- The main takeaway from the 3-4 October local elections is that the outcome will not cause any major problem to Prime Minister Mario Draghi's government. The former ECB chairman, who enjoys approval ratings close to 70%, remains unchallenged.
- Draghi's main source of strength, in addition to his personal standing and competence, is the weakness of the parties (and of their political leaders) supporting him.
- The next signpost to watch is the presidential election in January: a complex and opaque process that is mainly guided by unwritten rules and determined by behind-closed-door negotiations among political parties.
Acting like a consummate politician, Draghi is taking advantage of the fact that the entire political system (with the sole exception of Brothers of Italy, FdI) has no alternative other than supporting his government. As shown by the decision to make the so-called “Green Pass” compulsory for all workers, the prime minister is willing and determined to push ahead without being beholden to any party. On 5 October, the executive approved the framework of a controversial tax reform despite the absence of ministers from the League, who boycotted the cabinet meeting as the party opposes an overhaul of the land- registry values that determine property taxes. The tax bill, one of the EU requirements for Italy's next tranches of post-pandemic recovery loans and grants, aims to simplify the system and reduce income tax.
The signpost to watch concerning Draghi's tenure in office is the presidential election as the term of Italy's current president, Sergio Mattarella, expires on 2 February 2022. The election process – generally opaque and driven by informal talks among the political parties – is expected to start in mid- January. At present, the only near-certainty is that Mattarella will not be seeking a re-election.
A closer look at the local elections
The provisional (runoffs will take place on 17-18 October) outcome of the local elections can be summarized as follows: a victory for the center-left Democratic Party (PD), a defeat for the rightist bloc composed by the League, FdI, and Forza Italia, and a disaster for the Five Star Movement (M5S). It is also worth noting that the low turnout (54.7%) coincided with a marked decline in the support for populist parties like the League and the M5S, which did very well in the 2018 general election.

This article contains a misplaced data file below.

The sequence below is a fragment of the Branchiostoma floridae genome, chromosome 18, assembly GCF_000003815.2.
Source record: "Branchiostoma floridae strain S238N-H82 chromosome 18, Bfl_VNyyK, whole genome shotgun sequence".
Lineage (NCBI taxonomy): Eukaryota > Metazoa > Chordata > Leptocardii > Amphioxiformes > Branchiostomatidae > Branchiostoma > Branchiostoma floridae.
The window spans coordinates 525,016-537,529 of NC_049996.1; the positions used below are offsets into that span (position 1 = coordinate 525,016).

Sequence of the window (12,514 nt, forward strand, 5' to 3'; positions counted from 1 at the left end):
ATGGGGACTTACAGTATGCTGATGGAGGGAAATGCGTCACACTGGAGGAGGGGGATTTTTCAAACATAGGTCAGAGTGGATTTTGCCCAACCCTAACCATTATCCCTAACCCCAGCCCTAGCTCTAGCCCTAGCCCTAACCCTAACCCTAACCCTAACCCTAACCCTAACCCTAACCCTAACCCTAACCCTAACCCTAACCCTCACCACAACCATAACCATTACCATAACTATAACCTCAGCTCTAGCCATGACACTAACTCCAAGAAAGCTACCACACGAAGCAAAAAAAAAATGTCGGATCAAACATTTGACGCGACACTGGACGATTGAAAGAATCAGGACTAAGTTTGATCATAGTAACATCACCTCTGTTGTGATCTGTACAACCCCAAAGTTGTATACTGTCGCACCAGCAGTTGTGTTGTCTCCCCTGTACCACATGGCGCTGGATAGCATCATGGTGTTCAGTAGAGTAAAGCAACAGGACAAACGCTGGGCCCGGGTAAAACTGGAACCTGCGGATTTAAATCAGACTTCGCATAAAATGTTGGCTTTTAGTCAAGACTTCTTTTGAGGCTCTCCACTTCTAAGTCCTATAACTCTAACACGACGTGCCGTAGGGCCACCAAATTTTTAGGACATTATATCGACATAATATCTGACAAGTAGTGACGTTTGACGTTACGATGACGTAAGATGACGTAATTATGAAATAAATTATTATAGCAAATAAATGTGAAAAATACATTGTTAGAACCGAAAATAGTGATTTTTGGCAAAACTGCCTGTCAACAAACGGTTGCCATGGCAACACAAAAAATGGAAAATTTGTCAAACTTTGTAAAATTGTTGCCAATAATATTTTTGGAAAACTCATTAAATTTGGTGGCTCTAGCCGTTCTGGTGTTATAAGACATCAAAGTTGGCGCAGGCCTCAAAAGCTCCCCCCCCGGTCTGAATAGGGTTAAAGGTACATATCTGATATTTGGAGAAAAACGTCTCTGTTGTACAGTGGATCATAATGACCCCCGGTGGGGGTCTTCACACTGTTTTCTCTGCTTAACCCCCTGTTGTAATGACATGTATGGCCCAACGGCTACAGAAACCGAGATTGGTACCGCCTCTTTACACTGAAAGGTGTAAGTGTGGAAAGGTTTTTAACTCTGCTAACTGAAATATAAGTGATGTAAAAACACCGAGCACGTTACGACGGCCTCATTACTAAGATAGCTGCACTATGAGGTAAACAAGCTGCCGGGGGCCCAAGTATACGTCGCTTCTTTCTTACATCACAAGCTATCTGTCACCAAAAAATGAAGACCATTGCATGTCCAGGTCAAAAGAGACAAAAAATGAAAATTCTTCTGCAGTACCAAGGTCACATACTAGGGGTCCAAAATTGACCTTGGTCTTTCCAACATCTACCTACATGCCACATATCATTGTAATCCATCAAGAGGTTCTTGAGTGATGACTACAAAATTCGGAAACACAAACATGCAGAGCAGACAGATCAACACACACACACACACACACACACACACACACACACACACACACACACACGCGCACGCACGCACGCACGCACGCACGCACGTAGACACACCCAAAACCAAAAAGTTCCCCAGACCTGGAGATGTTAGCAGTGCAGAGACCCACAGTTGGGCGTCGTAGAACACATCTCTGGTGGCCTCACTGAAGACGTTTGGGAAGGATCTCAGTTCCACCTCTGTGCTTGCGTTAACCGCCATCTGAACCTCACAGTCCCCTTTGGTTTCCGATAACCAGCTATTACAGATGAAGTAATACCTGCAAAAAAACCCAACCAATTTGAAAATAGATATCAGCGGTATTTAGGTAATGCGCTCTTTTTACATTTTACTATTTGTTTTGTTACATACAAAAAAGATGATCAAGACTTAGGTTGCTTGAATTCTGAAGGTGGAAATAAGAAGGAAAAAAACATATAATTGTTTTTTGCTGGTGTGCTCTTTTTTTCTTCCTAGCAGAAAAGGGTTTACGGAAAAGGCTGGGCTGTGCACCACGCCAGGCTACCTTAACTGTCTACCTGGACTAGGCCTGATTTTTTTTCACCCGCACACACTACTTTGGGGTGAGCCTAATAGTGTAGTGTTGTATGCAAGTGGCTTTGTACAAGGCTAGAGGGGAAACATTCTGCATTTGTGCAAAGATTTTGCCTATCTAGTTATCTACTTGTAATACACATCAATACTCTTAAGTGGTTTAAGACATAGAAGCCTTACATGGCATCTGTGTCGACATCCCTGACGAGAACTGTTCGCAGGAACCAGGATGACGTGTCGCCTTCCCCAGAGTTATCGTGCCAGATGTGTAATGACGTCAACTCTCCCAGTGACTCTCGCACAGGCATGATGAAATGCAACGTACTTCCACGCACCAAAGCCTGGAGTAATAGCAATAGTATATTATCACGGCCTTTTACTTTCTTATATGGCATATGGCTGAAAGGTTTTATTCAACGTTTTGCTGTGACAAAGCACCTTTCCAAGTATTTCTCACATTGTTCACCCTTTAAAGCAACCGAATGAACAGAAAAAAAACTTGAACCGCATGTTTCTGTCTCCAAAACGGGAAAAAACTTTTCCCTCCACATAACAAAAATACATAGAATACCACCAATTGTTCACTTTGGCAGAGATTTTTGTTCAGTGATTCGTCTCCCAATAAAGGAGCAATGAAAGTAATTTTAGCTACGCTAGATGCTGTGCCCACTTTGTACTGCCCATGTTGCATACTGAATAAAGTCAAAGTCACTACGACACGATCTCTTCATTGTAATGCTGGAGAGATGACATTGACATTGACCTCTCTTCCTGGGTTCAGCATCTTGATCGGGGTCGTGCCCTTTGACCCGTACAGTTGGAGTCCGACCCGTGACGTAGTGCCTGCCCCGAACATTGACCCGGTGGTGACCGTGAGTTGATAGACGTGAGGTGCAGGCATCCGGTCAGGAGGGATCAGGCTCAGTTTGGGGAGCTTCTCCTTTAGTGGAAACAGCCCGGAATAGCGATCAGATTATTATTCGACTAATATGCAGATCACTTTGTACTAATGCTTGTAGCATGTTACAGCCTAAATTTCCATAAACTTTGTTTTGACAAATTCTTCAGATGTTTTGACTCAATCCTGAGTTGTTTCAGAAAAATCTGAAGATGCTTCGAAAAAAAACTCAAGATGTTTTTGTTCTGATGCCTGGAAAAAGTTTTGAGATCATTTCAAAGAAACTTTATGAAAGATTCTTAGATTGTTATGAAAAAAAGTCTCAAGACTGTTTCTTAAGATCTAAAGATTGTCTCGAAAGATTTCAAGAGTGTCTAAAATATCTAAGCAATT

The M5S – the largest party in parliament – suffered another major blow in the local elections, losing control of Rome and Turin. The picture for the M5S is even worse when looking at the percentage of the votes the party garnered in large cities: Rome (11%), Milan (2.8%), Turin (8%), Naples (9.7%), and Bologna (3.4%). For Giuseppe Conte, the former prime minister who became party leader (on paper) in August, it was a disastrous electoral debut. The M5S' terrible performance leaves it no other choice but to stick with the PD and support Draghi's government.
Matteo Salvini's League was the big loser within the right-wing bloc, coming behind FdI in all but one of 118 municipalities with more than 15,000 inhabitants. The League took only 10.7% of the votes in Milan (where Salvini resides), narrowly prevailing over Giorgia Meloni's FdI (9.8%). Salvini is unlikely to face any major challenge from within his party. Still, under pressure, he could become more of a thorn in Draghi's side by pressing harder his “one foot in and one foot out of government” approach. The League could obstruct single initiatives its electorate may find hard to stomach, although it lacks the power to block them. Leaving aside the ongoing spat over Draghi's proposed tax reform, Salvini's next battle will be about the renewal of “Quota 100“.
In contrast, Meloni's far-right FdI made gains in almost every municipality, losing traction only in Calabria. According to the polls, she has been on an upward trajectory since 2019, much of it at the League's expense. The straight-talking and media-savvy politician will continue to jostle with Salvini for the leadership of the rightist coalition, making the most of the fact that FdI is the only party in opposition.
On the other side of the political spectrum, the center-left PD did well. The party won Milan, Bologna, and Naples in the first round, and its mayoral candidates are also favorites in the runoffs in Rome and Turin. As a further plus for the party, the forces to the left of the PD fared poorly on the national scale. However, despite the understandable enthusiasm within the PD, it is far too early to suggest that a political sea change is on its way. Enrico Letta has comfortably won a parliamentary by-election in Siena, strengthening his position as party leader and shielding him from intra-party maneuvering and infighting for a few months. Yet, the PD remains conspicuously short of any credible reform program for a party that describes itself as a reformist force.